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The Financial Express

Indonesia bans foreign tourist arrivals at Jakarta airport


Garuda Indonesia aircraft flight GA881 carrying passengers from Narita, Japan, is sprayed with water upon its arrival at I Gusti Ngurah Rai International airport, as Bali welcomes its first direct flight carrying foreign tourists in nearly two years, after it was closed for foreign visitors due to the coronavirus disease (COVID-19) pandemic, in Badung, Bali, Indonesia February 3, 2022 – Courtesy of Garuda Indonesia via Reuters Garuda Indonesia aircraft flight GA881 carrying passengers from Narita, Japan, is sprayed with water upon its arrival at I Gusti Ngurah Rai International airport, as Bali welcomes its first direct flight carrying foreign tourists in nearly two years, after it was closed for foreign visitors due to the coronavirus disease (COVID-19) pandemic, in Badung, Bali, Indonesia February 3, 2022 – Courtesy of Garuda Indonesia via Reuters

Indonesia has temporarily banned foreign tourists entering the country through Jakarta's airport, the transport ministry said, in a bid to slow a spike in coronavirus infections driven by the Omicron variant, Reuters reports.

The Southeast Asian country has seen a jump in cases, with more than 36,000 infections recorded on Sunday and the bed occupancy rate at hospitals in the capital reaching 63 per cent.

The move to bar tourists flying to Jakarta comes just days after Bali welcomed the first international flight in nearly two years carrying foreign visitors.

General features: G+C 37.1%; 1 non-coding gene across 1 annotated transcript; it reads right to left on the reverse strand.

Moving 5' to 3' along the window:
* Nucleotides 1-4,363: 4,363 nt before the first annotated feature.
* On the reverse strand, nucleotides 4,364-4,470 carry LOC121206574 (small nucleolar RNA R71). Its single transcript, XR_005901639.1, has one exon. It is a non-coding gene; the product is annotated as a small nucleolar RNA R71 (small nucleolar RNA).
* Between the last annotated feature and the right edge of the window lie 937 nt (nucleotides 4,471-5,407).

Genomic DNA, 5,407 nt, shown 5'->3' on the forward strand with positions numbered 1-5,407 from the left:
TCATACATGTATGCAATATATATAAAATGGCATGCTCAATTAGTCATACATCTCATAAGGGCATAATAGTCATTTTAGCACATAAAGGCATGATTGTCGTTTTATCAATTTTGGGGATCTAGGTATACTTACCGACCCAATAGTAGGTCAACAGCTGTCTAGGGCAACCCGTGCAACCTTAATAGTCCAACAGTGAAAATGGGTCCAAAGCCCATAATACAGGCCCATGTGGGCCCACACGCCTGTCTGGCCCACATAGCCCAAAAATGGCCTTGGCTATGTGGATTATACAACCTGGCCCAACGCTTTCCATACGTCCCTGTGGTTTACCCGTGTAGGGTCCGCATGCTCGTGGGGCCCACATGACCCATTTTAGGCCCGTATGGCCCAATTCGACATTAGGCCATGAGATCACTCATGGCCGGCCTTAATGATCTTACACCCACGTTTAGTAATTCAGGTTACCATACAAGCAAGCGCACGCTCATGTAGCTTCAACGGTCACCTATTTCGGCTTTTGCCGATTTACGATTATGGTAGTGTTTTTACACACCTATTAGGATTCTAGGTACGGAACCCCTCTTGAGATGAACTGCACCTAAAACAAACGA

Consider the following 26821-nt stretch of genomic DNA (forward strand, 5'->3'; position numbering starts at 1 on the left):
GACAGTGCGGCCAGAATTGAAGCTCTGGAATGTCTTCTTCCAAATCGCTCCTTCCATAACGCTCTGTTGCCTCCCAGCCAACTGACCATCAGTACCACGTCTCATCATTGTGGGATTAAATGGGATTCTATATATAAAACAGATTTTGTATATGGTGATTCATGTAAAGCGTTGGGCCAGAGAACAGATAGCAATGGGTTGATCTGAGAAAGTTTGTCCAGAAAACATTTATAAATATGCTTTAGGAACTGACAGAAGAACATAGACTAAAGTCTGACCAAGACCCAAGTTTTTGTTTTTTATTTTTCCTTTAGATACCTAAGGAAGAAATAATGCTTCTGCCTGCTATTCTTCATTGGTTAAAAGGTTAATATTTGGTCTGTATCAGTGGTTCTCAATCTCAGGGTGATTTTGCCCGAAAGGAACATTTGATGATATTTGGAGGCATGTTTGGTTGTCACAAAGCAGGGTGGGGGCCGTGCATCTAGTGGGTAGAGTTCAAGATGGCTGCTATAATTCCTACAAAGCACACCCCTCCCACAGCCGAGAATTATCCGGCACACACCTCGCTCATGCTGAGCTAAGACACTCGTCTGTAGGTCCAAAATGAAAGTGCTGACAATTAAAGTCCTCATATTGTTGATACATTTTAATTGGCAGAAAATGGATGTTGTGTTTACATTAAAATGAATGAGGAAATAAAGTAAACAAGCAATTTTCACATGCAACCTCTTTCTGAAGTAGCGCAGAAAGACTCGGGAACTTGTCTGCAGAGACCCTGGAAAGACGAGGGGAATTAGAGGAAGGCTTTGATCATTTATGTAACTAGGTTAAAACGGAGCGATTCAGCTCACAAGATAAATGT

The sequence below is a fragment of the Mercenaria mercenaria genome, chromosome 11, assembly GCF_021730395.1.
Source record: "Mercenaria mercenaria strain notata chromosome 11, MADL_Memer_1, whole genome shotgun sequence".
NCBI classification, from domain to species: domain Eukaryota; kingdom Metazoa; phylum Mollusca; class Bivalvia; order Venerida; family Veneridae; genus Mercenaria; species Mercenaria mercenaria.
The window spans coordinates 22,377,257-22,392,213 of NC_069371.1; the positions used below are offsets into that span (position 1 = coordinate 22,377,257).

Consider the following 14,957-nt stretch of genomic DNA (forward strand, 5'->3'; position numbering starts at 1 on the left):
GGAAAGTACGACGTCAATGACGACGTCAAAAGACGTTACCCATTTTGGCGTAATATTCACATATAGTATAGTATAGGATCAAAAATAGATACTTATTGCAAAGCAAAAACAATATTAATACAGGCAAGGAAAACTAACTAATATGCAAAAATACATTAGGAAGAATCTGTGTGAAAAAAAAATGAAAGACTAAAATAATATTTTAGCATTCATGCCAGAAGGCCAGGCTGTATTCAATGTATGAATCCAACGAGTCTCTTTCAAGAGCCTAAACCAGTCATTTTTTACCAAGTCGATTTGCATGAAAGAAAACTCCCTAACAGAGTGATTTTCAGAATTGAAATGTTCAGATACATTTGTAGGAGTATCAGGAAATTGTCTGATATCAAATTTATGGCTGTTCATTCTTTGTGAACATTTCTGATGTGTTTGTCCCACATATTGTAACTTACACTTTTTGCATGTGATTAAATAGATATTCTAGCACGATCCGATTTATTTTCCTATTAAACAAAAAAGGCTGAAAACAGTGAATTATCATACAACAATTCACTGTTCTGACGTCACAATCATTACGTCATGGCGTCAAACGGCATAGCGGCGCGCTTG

The new regulations apply to foreign tourists and Indonesians who have travelled abroad for holidays, the ministry said in a statement released late on Sunday.

The decision to "temporarily restrict tourist arrivals" was intended to slow the spread of the coronavirus, said Novie Riyanto, director general for civil aviation at the ministry.

Tourists flying from abroad will still be able to arrive at Bali airport, as well as at Batam and Tanjung Pinang in the Riau Islands near Singapore.

Police have also implemented a curfew in downtown Jakarta from midnight to 4 a.m. as infections have kept climbing.

Indonesian officials have warned that the surge in cases driven by the Omicron variant may not peak until late February.

Despite these concerns, the resort island of Bali welcomed a flight from Tokyo last Thursday carrying six foreigners, mostly travel agents who were on board to monitor the island's readiness to receive foreign tourists.

Bali officially opened to foreign visitors from 19 countries last October, but with no non-cargo flights until last week foreign tourists have been limited.

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